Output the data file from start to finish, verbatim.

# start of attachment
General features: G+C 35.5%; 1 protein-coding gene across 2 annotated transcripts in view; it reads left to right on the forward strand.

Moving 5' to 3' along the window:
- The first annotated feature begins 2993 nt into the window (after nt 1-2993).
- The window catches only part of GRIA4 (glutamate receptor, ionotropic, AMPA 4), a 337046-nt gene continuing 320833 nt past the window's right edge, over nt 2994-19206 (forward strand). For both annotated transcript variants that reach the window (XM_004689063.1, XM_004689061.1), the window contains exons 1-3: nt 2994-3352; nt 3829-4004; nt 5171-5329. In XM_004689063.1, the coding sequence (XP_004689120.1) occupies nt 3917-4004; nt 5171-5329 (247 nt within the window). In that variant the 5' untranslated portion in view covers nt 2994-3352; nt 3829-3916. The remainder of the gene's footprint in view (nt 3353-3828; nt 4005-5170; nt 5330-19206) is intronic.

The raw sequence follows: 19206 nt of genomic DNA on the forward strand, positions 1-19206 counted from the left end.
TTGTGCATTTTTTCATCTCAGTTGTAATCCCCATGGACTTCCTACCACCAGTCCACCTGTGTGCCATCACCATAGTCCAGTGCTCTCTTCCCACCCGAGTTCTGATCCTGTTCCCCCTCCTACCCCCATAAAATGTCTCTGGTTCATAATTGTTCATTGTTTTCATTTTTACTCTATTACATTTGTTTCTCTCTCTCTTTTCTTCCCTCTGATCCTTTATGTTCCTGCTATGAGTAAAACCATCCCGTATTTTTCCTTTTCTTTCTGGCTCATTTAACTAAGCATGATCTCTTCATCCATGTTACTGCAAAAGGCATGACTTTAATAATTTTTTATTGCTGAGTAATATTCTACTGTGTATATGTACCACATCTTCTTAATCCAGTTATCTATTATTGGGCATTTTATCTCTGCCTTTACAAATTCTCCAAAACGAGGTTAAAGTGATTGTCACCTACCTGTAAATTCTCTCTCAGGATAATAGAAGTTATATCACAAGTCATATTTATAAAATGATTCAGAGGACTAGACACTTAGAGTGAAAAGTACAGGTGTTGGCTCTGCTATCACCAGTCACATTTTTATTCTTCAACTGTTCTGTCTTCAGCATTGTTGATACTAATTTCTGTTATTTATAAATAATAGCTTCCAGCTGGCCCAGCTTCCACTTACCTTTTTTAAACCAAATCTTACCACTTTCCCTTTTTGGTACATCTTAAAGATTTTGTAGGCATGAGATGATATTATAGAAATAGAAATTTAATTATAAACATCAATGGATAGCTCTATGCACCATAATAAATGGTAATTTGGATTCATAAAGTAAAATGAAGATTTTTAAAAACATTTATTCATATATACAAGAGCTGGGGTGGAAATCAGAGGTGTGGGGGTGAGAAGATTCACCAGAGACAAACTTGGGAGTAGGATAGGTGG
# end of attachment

General features: G+C 35.5%; 1 protein-coding gene across 2 annotated transcripts in view; it reads left to right on the forward strand.

Moving 5' to 3' along the window:
- The first annotated feature begins 2993 nt into the window (after nt 1-2993).
- The window catches only part of GRIA4 (glutamate receptor, ionotropic, AMPA 4), a 337046-nt gene continuing 320833 nt past the window's right edge, over nt 2994-19206 (forward strand). For both annotated transcript variants that reach the window (XM_004689063.1, XM_004689061.1), the window contains exons 1-3: nt 2994-3352; nt 3829-4004; nt 5171-5329. In XM_004689063.1, the coding sequence (XP_004689120.1) occupies nt 3917-4004; nt 5171-5329 (247 nt within the window). In that variant the 5' untranslated portion in view covers nt 2994-3352; nt 3829-3916. The remainder of the gene's footprint in view (nt 3353-3828; nt 4005-5170; nt 5330-19206) is intronic.

The raw sequence follows: 19206 nt of genomic DNA on the forward strand, positions 1-19206 counted from the left end.
TTGTGCATTTTTTCATCTCAGTTGTAATCCCCATGGACTTCCTACCACCAGTCCACCTGTGTGCCATCACCATAGTCCAGTGCTCTCTTCCCACCCGAGTTCTGATCCTGTTCCCCCTCCTACCCCCATAAAATGTCTCTGGTTCATAATTGTTCATTGTTTTCATTTTTACTCTATTACATTTGTTTCTCTCTCTCTTTTCTTCCCTCTGATCCTTTATGTTCCTGCTATGAGTAAAACCATCCCGTATTTTTCCTTTTCTTTCTGGCTCATTTAACTAAGCATGATCTCTTCATCCATGTTACTGCAAAAGGCATGACTTTAATAATTTTTTATTGCTGAGTAATATTCTACTGTGTATATGTACCACATCTTCTTAATCCAGTTATCTATTATTGGGCATTTTATCTCTGCCTTTACAAATTCTCCAAAACGAGGTTAAAGTGATTGTCACCTACCTGTAAATTCTCTCTCAGGATAATAGAAGTTATATCACAAGTCATATTTATAAAATGATTCAGAGGACTAGACACTTAGAGTGAAAAGTACAGGTGTTGGCTCTGCTATCACCAGTCACATTTTTATTCTTCAACTGTTCTGTCTTCAGCATTGTTGATACTAATTTCTGTTATTTATAAATAATAGCTTCCAGCTGGCCCAGCTTCCACTTACCTTTTTTAAACCAAATCTTACCACTTTCCCTTTTTGGTACATCTTAAAGATTTTGTAGGCATGAGATGATATTATAGAAATAGAAATTTAATTATAAACATCAATGGATAGCTCTATGCACCATAATAAATGGTAATTTGGATTCATAAAGTAAAATGAAGATTTTTAAAAACATTTATTCATATATACAAGAGCTGGGGTGGAAATCAGAGGTGTGGGGGTGAGAAGATTCACCAGAGACAAACTTGGGAGTAGGATAGGTGG